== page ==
ESPN host Rachel Nichols has recently been under a lot of fire, as many condemned the comments on colleague Maria Taylor covering the NBA Finals, which Nichols claimed was a result of ESPN's "record on diversity". It's easy to see why people would be upset with Nichols' evaluation of Taylor, as Taylor is a great analyst in her own right, regardless of her race.
Former NBA player Stephen Jackson has recently backed Rachel Nichols' comments. Jackson has recently posted on Instagram, where he commented on the situation at ESPN. Jackson's video stated that ESPN was trying to give Maria Taylor a "sympathy job".
We all ramble, we say things when we're frustrated, and Rachel did deserve that job. It's just plain and simple. I talked to Rachel, and I know a lot of things she was saying out of frustration because ESPN put her in a bad position, and they even put Maria in a position where they was trying to give Maria a sympathy job. They was trying to make themselves look good cause the Black Lives Matter and George Floyd movement was going on.
On the next episode of The Jump, Rachel Nichols issued an apology for her comments on Taylor. Her fellow analysts Kendrick Perkins and Richard Jefferson also gave their thoughts on the situation and acknowledged her apology.
Rachel Nichols: So the first thing they teach you in journalism school is don't be the story. And I don't plan to break that rule today, or distract from a fantastic Finals," Nichols said. "But I also don't want to let this moment pass without saying how much I respect, how much I value our colleagues here at ESPN, how deeply, deeply sorry I am for disappointing those I hurt, particularly Maria Taylor, and how grateful I am to be part of this outstanding team.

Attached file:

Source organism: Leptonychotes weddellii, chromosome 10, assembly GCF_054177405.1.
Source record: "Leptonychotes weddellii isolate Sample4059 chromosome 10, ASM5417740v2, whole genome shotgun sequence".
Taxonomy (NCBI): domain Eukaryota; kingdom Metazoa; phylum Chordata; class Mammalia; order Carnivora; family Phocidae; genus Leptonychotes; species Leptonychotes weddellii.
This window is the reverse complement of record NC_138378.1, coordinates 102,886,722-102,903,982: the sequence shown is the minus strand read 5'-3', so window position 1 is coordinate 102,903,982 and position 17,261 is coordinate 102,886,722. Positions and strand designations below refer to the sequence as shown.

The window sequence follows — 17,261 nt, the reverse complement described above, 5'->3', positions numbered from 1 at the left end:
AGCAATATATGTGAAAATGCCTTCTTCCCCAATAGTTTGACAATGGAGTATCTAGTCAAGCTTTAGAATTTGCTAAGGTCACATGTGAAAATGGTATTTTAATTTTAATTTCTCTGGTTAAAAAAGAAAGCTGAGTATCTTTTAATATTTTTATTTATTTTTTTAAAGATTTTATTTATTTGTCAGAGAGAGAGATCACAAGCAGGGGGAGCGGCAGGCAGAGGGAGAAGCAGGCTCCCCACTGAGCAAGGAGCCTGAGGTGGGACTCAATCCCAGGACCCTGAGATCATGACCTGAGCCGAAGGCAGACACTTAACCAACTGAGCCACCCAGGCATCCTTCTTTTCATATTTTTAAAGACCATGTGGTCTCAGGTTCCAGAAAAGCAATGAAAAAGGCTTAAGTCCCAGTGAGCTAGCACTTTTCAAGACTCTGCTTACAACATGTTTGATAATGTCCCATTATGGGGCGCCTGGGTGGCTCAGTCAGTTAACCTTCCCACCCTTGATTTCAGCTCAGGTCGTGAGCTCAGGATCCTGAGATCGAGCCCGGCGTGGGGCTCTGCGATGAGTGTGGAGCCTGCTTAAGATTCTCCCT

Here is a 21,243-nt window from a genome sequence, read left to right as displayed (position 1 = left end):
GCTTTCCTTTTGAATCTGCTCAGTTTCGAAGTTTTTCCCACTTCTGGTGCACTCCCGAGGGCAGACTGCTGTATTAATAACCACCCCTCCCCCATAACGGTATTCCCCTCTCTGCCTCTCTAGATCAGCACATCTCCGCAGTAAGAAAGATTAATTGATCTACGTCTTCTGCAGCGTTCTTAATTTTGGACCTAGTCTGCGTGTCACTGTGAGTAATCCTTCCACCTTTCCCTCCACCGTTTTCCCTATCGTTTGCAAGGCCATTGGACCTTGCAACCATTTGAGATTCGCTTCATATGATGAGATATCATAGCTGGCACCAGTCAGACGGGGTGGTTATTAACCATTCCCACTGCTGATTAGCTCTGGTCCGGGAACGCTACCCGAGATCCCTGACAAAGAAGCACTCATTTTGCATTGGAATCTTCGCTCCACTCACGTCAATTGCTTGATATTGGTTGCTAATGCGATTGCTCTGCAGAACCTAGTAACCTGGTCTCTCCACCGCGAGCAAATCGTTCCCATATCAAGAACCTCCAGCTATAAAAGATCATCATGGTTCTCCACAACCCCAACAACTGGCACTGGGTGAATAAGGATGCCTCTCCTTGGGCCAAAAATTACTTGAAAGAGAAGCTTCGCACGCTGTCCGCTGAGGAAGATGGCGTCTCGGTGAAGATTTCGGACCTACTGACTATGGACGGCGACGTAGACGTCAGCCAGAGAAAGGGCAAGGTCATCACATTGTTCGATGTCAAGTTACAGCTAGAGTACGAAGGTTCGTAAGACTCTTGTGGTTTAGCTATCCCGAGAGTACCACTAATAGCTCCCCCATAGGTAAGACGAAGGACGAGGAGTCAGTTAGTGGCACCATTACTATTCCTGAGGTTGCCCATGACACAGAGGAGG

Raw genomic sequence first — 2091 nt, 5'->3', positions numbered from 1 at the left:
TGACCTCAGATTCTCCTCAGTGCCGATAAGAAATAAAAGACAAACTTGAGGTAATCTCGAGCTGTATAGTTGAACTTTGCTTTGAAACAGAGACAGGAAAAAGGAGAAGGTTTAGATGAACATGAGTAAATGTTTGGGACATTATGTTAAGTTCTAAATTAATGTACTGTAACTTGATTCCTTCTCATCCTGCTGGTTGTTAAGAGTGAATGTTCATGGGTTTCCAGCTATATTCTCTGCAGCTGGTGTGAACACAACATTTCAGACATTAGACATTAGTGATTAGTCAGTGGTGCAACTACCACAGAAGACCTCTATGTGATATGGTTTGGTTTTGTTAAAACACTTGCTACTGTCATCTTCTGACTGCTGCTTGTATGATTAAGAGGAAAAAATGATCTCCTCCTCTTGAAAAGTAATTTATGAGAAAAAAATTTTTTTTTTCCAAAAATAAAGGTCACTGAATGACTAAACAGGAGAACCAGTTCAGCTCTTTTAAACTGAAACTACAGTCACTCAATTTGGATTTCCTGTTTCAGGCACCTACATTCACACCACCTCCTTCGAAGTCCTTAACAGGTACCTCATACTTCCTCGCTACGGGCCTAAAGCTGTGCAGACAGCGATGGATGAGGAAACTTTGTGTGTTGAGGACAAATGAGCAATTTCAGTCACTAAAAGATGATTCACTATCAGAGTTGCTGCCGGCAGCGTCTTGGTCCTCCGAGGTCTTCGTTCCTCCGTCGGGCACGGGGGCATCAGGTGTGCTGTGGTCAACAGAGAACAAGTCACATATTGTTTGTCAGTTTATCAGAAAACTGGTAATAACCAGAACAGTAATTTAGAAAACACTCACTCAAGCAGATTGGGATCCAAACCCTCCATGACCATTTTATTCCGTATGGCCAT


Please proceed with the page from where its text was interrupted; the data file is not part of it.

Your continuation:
Kendrick Perkins: For someone who’s known you for a long time, being around you, you have treated me with utmost respect and you always made me feel comfortable in your presence. I know your heart. Great person, great individual.
I also know Maria Taylor. She’s a great person as well, very, very talented, hardworking, and I also feel like she deserves every opportunity that’s presented in her way. My only hope is we have a commitment to support each other through this process.
Richard Jefferson: I’ve known Rachel for 20 years. Rachel and our entire group here have had some very difficult conversations over our time here, and those conversations end here, we will continue those uncomfortable conversations. No one is excused. This doesn’t just go away. We have to learn and understand and become better for each other.
After this situation, ESPN has decided to remove Rachel Nichols from Finals sideline coverage, replacing her with Malika Andrews. However, Nichols will still host The Jump.
It seems as though ESPN had decided to not let an internal situation distract from their coverage of the Finals, and there is no doubt that Malika Andrews will do a great job. It remains to be seen if there will be any additional developments as the Finals move forward.